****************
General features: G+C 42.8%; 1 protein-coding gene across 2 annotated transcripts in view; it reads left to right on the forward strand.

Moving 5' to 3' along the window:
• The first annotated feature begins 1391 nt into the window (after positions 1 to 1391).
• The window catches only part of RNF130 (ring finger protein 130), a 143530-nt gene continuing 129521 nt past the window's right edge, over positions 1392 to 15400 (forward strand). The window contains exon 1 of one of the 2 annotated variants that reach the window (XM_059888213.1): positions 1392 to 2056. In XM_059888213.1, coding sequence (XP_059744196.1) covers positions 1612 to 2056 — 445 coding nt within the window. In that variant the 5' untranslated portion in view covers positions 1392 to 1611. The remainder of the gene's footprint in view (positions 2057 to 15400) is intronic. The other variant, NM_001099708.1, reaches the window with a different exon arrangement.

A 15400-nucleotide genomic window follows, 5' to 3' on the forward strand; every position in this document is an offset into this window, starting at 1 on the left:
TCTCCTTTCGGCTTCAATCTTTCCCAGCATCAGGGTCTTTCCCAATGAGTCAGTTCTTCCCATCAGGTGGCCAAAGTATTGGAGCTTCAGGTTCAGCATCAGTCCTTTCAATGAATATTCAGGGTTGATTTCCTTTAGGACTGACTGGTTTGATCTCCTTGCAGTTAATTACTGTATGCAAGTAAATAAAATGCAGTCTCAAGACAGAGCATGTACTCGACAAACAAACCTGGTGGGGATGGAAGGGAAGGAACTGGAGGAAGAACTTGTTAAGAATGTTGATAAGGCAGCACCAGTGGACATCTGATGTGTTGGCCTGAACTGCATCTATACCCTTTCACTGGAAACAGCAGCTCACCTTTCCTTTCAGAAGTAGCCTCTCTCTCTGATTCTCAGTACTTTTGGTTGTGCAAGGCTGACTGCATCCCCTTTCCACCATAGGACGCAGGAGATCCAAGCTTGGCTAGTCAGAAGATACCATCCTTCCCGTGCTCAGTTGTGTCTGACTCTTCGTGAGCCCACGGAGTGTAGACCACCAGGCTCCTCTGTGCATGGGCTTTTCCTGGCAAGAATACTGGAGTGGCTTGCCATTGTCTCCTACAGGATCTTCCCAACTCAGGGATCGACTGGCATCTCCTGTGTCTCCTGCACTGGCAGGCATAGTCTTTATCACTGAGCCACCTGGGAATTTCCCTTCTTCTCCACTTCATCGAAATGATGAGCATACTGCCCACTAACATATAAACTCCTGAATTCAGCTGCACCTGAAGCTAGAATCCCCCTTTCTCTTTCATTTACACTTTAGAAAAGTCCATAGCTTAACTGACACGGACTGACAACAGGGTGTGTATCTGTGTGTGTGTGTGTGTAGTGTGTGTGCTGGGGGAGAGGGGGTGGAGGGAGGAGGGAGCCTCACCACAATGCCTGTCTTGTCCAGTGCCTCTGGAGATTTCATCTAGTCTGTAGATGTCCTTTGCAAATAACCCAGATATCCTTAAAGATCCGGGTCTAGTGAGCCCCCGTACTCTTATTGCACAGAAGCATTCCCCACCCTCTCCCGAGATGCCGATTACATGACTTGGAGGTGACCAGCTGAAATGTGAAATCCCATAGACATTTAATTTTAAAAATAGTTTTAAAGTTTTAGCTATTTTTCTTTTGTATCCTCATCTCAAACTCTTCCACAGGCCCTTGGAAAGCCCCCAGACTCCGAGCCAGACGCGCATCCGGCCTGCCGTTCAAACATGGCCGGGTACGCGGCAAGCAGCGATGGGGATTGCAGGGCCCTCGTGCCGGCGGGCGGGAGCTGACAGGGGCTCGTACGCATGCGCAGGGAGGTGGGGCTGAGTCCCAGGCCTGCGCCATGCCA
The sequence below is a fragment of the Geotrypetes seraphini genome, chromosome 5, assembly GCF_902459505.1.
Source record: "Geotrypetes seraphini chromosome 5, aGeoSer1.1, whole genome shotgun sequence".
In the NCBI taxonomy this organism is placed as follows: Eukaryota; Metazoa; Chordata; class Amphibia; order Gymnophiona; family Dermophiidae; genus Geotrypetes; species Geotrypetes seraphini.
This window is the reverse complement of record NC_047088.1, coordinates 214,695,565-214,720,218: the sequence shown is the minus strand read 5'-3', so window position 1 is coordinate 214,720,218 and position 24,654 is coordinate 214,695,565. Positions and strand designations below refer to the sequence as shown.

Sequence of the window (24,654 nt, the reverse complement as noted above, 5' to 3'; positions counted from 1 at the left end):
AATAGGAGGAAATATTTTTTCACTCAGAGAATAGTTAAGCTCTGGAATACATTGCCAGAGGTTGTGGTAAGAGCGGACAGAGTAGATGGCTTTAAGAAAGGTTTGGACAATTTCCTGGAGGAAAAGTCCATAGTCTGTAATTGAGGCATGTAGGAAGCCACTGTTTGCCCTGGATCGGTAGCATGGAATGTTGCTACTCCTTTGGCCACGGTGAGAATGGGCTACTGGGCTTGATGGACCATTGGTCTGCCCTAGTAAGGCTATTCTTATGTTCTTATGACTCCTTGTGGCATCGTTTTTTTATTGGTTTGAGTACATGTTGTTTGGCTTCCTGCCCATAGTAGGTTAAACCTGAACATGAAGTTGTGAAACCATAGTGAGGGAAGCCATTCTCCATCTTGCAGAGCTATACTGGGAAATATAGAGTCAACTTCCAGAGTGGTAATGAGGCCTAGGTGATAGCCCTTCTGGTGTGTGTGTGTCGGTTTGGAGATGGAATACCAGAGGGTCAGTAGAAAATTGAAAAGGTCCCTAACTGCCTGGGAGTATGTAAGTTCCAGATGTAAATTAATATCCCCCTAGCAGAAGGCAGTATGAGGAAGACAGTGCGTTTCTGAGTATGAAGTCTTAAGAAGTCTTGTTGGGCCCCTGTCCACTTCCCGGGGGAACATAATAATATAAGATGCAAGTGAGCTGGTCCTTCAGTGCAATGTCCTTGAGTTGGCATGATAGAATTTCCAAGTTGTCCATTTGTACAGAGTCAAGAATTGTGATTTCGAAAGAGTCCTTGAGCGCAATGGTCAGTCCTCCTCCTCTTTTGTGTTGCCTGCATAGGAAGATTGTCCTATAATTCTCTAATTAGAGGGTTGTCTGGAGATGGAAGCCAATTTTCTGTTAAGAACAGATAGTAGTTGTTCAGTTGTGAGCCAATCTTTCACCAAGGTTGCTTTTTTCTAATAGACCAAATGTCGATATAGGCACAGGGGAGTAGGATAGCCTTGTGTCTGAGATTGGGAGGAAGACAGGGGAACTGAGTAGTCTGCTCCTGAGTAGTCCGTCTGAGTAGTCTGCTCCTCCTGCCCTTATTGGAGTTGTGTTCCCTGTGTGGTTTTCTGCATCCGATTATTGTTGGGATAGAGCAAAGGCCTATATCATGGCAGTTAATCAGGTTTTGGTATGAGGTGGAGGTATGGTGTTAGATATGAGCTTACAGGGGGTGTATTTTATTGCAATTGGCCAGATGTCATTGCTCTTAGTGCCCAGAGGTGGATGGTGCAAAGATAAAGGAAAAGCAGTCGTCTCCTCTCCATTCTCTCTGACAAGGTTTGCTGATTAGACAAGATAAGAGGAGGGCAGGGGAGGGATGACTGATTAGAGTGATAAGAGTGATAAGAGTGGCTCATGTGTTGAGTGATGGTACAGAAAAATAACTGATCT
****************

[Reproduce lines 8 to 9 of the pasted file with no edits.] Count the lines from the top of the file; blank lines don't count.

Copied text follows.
Source record: "Geotrypetes seraphini chromosome 5, aGeoSer1.1, whole genome shotgun sequence".
In the NCBI taxonomy this organism is placed as follows: Eukaryota; Metazoa; Chordata; class Amphibia; order Gymnophiona; family Dermophiidae; genus Geotrypetes; species Geotrypetes seraphini.